This morning when I sat down to write this blog post I had no idea what I was going to say.
As I stared at the blank digital page, the curser blinking and I started to feel tense. My body felt anxious and my mind was swarmed with thoughts like:
- I have nothing to say
- I have run out of things to say
- This blog isn’t very good
- Everyone else can think of good things to write but you can’t
- There is something wrong with me
When we show up at the gate of a creative act, our mind spins thoughts of self doubt, perfectionism, anxiety and hopelessness and releases them into our awareness. Why would your own brain do such a horrible thing to you, day after day? Isn’t being Creative Supposed to be fun?
Creativity and Uncertainty
When you sit down to make art, you are intentionally putting yourself into a situation steeped in uncertainty. You can’t guarantee that what you make will be perfect . You can’t know all the steps to get from the blank page to first draft. You can’t promise yourself that everyone will love what you make. More on perfectionism and creativity
The brain is a thinking machine, designed to make connections, assign labels, make judgements and above all else, avoid risk. Since the days of cavemen, the oldest parts of the brain have worked hard to keep us safe and uneaten by prehistoric beasties. Unfortunately, those parts of the brain are still active now. The uncertainty of the creative process is perceived as a threat by the brain. Here is how it works:
- You sit down to make art
- Your brain becomes aware of the uncertainty, ego vulnerability and risk of judgement when other people see what you’ve made
- The brain interprets this mix of uncertainty and risk as a threat to your safety, like a rabid sabertooth chasing you into a pit of snakes
- The brain, more specifically the amygdala, produces a fear response in the body (anxiety) and mind (negative thoughts) to get you to stop
So what can a brave artist like yourself do to deal with this problem?
1. Mindful Acceptance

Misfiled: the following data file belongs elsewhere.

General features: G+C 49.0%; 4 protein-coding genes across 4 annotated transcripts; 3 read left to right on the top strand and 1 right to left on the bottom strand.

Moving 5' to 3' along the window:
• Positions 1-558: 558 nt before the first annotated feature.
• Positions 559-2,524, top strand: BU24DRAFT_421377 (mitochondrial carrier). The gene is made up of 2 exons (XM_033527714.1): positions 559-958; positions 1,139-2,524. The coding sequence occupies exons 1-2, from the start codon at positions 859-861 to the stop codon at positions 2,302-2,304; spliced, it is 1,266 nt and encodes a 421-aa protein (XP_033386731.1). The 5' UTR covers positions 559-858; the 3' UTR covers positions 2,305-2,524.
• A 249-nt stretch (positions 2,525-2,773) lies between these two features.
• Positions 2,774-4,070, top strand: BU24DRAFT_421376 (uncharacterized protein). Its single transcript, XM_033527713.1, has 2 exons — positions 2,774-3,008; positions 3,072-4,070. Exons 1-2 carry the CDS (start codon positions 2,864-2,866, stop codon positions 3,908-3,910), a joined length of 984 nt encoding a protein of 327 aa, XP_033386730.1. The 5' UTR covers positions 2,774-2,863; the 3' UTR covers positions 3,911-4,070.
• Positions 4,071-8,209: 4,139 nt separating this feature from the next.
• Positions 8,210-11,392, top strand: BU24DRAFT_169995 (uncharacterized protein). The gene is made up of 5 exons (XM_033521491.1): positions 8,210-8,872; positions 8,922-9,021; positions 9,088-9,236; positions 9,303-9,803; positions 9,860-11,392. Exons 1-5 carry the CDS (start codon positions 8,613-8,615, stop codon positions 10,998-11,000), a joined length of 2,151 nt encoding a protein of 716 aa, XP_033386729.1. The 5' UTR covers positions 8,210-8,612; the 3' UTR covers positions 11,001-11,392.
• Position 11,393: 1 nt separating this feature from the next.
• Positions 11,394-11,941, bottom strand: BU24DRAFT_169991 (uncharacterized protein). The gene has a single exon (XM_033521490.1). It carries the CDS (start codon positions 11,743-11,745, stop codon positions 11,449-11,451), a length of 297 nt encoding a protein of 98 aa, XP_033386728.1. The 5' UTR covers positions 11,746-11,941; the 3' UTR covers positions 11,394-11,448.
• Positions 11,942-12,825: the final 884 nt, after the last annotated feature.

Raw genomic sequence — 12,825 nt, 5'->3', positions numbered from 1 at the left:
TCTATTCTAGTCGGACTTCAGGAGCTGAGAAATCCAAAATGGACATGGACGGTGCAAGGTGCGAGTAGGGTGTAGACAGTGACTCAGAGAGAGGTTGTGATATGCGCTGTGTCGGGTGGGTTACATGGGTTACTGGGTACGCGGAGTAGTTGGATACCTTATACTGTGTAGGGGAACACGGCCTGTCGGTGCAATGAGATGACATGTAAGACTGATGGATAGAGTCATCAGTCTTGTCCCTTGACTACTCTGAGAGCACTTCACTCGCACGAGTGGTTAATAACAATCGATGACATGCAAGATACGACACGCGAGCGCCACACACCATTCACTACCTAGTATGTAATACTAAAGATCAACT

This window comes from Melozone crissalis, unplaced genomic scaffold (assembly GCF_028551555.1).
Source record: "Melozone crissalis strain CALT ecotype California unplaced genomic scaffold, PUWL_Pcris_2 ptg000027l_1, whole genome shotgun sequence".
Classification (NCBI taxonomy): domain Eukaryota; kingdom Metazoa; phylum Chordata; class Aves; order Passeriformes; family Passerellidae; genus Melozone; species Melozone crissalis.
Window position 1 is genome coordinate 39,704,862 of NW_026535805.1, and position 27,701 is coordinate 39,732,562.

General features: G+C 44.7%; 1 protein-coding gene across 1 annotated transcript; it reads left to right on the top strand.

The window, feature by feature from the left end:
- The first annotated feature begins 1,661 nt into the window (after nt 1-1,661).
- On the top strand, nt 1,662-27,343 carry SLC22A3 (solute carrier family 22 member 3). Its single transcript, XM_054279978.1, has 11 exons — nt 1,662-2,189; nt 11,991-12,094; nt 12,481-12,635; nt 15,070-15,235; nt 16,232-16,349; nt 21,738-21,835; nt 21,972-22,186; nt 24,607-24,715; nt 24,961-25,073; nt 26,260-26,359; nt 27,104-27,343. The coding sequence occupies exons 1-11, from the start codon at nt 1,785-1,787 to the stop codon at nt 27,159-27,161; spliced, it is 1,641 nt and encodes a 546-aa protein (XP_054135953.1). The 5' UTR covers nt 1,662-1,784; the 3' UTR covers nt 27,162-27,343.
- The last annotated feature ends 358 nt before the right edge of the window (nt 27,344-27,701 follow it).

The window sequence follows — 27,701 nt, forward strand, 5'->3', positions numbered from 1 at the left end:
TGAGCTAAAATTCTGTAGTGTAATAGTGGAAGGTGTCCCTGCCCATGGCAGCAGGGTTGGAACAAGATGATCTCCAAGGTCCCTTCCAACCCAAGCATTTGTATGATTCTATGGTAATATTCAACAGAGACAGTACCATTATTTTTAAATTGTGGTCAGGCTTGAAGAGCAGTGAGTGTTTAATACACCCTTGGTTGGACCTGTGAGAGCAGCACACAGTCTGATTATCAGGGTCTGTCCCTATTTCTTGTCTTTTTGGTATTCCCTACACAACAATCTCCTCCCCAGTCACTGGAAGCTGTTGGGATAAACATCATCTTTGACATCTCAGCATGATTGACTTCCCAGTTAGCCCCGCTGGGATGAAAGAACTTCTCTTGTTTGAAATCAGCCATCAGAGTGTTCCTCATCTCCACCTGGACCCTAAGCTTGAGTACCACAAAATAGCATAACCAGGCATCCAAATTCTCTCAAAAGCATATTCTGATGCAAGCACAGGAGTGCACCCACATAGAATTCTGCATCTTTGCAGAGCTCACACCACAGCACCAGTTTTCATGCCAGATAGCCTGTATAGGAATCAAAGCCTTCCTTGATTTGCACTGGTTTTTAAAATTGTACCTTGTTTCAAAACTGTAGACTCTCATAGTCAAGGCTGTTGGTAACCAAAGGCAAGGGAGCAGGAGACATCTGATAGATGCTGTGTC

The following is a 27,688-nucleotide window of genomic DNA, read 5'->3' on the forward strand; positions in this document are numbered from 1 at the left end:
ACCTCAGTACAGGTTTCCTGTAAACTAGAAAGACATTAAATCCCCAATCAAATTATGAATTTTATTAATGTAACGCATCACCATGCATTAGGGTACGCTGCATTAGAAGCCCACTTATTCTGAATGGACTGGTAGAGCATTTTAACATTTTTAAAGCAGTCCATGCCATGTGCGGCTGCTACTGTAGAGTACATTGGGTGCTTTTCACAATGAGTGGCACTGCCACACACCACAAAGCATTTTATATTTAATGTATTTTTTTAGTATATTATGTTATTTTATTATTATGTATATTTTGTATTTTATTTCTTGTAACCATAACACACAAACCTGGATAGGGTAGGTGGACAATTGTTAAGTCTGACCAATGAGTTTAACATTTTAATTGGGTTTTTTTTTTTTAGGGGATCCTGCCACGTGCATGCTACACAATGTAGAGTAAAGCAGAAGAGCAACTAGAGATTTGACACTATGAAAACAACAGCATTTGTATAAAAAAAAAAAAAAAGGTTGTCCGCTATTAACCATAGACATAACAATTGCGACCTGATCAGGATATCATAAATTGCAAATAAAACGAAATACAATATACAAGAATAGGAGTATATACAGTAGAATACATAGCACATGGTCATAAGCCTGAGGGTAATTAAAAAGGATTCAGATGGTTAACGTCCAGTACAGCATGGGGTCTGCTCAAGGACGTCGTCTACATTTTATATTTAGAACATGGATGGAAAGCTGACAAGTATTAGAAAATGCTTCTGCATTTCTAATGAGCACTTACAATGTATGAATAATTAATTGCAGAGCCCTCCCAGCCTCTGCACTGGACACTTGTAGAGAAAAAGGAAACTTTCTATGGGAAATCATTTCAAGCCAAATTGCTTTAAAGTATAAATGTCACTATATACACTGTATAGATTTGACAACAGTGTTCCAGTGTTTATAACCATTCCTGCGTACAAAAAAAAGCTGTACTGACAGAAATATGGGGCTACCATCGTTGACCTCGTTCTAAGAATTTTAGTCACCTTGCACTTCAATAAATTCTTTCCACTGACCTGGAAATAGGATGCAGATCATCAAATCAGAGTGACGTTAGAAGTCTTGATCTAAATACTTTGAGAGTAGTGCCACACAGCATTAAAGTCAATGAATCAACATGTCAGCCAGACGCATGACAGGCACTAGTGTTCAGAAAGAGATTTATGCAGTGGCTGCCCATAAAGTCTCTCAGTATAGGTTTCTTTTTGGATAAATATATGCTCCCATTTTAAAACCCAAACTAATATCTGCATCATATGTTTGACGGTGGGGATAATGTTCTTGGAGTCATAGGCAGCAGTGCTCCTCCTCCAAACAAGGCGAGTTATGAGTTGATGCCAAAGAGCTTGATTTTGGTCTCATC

As crappy as it sounds, the process of your brain interpreting creative action as a threat is a natural one. It’s built right into the structure of your brain. It will never go away. but…
You are not powerless. You are not stuck.
Before you sit down to work on your art, remind yourself that you will probably have some negative emotions, thoughts and body sensations come up while you’re trying to be creative. Think about how this is just your brain trying to protect you from risk and accept it as part of the deal.
I love being a therapist. I work with teenagers who have experienced trauma and are having a hard time as a result. When I show up for a session, I remind myself that sometimes I will be yelled at, called names and told that I’m stupid. It’s part of the deal of being a therapist…and I love being a therapist. It’s worth it.
You can bring the same acceptance to your creative process.
After you accept that negative emotions, body sensations and thoughts are a natural by-product of being creative, you can commit yourself to action in the face of fear. Or put more simply:
Do it anyway
I call this practice action oriented creativity. As you sit in front of the blank screen, notebook or garageband session, just start typing, writing, or playing. When you take creative action in the face of negative emotions three things will happen:
1. The negative feelings will eventually fade into the background, replaced by a sense of playful engagement with your art
2. You will start to develop the habit of working on your art no matter how you feel. You will say “so what?” and get to work.
3. You’re confidence in yourself and your ability as an artist will grow.
When we accept feelings of self doubt, confusion, anxiety, fear, hopelessness, anger, frustration and boredom as natural by-products of the creative process, we can look at them, say “So What?” and learn to work along-side these thoughts and feelings.
- You will make more art
- You will finish more projects
- You will make better, more interesting art
who doesn’t want that?
What sort of thoughts come up in your mind when you first sit down to be creative? Leave a comment below and tell us how your brain tries to keep you from your art?